2. In Pool School it also notes that there are advantages to running the SWG during the day when sun is shining on the pool. Do you know the advantages? I cannot seem to find them.
 

kimkats

Mod Squad
LifeTime Supporter
Jul 10, 2012
38,251
Tallahassee, FL
The sun consumes FC so if you run the SWG during the day you will not run the risk of the FC getting too low during the sunny time of day.
 

JoyfulNoise

TFP Expert
Platinum Supporter
May 23, 2015
15,018
Tucson, AZ
Again, very helpful, thanks.

So, just a couple of things:

1. Why is CYA of 60 not recommended for a SWG pool?
It has generally been found by most SWG users that a higher CYA level allows more efficient use of their SWGs (shorter run times). One must still use the correct FC/CYA ratio (around 5% for SWG pools). SWGs add chlorine very slowly to the pool water (usually not much higher than a few hundred ppb per hour) and so higher CYA levels lower the FC loss rate (from UV photolysis) and allow the SWG to function properly. In my own pool, I typically see my FC drop faster and my SWG % output has to go higher as soon as my CYA drops below 70ppm. I typically keep my CYA up at 90ppm and my FC loss rate isn’t much more than 1.6ppm per day. That rate is low enough to allow my SWG to run at lower output and for less time this saving its useful life (SWGs are typically only rated at less than 8,000 to 10,000 hours of use before their coating fails).

2. In Pool School it also notes that there are advantages to running the SWG during the day when sun is shining on the pool. Do you know the advantages? I cannot seem to find them.
I’m not entirely sure why it says that as I dont really see where the advantage is (I did not write that article so I have no idea what the author was thinking). I run my system during the day as I like to keep an eye on its operation. I know some people generate chlorine at night to avoid FC loss from UV and because utility rates are typically cheaper in the overnight hours. I think when you run the pool is up to you and your personal preference.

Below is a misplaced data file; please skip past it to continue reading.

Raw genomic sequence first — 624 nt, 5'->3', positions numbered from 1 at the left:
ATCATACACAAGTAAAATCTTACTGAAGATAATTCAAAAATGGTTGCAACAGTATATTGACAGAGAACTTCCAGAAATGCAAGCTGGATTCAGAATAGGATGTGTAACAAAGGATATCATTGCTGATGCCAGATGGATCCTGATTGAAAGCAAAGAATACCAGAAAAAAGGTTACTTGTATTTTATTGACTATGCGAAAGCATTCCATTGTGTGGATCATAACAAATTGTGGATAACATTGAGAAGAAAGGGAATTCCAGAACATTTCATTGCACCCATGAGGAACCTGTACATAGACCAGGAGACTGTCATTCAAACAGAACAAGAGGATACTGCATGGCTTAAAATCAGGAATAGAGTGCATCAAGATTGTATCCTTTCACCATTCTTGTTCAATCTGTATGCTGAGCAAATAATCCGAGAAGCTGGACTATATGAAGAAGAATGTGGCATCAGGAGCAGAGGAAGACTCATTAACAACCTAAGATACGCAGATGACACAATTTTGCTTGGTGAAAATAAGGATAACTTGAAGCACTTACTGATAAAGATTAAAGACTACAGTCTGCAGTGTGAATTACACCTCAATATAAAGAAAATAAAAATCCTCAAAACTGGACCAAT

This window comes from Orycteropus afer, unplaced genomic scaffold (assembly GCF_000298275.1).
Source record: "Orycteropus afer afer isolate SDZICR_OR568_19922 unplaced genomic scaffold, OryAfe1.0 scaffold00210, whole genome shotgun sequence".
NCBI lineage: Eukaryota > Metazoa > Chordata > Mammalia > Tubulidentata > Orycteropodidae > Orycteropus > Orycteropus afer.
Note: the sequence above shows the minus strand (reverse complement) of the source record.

CFB

Member
Jan 7, 2018
13
Victoria
I have been looking at the FC=7.5% CYA rule. If we take 30 ppm and 50 ppm CYA we get 2.25 ppm FC and 3.75 ppm. I understand these are minimum levels.

But other posts suggest that HOCl = 0.05 ppm is what is required to prevent algae formation. This corresponds, from various posts and articles (eg, G Birch, B Lowry), roughly to FC 4 ppm (30 ppm CYA) and 6 ppm (50 ppm CYA).

Which should one adhere to? The 7.5% rule or 0.05 ppm HOCl? Comments, advice?
 

JoyfulNoise

TFP Expert
Platinum Supporter
May 23, 2015
15,018
Tucson, AZ
The 7.5% rule is a compromise based on the science and what has been observed in actual pools. 50ppb (0.05ppm) HOCl is what has been established as a minimum level at which chlorine can kill certain types of algae and marine plankton. However, there are other types of algae (yellow "mustard" algae, for example) which are much harder to kill. Also, as far as sanitation goes, eliminating pathogenic disease transmission (bacteria and virus') is much more critical. Pathogenic control is achieved at HOCl levels closer to 10ppb (0.01ppm) which also corresponds to an ORP level near the minimum allowable value by CDC studies (about 650mV). One then has to balance sanitation against the extinction rate of chlorine by UV photolysis which increases as HOCl concentration increases. If one were to simply use a higher percentage as a routine dosing amount, then there's a lot of chlorine that can go wasted to UV losses. So setting FC levels lower by using 7.5% of the CYA concentration pretty much does the trick for 99.9% of the pools out there and doesn't waste large amounts of chlorine.

As I have been known to say on occasion, this isn't rocket-fuel you're mixing up, it's pool water. It's best to not be sacrificing the good-enough to the elusive perfect....
 

CFB

Member
Jan 7, 2018
13
Victoria
Thank you JoyfulNoise.

I have noticed that the APP to calculate CSI gives the same values regardless of whether I select C or F for temp. I think the C values are correct. Any idea?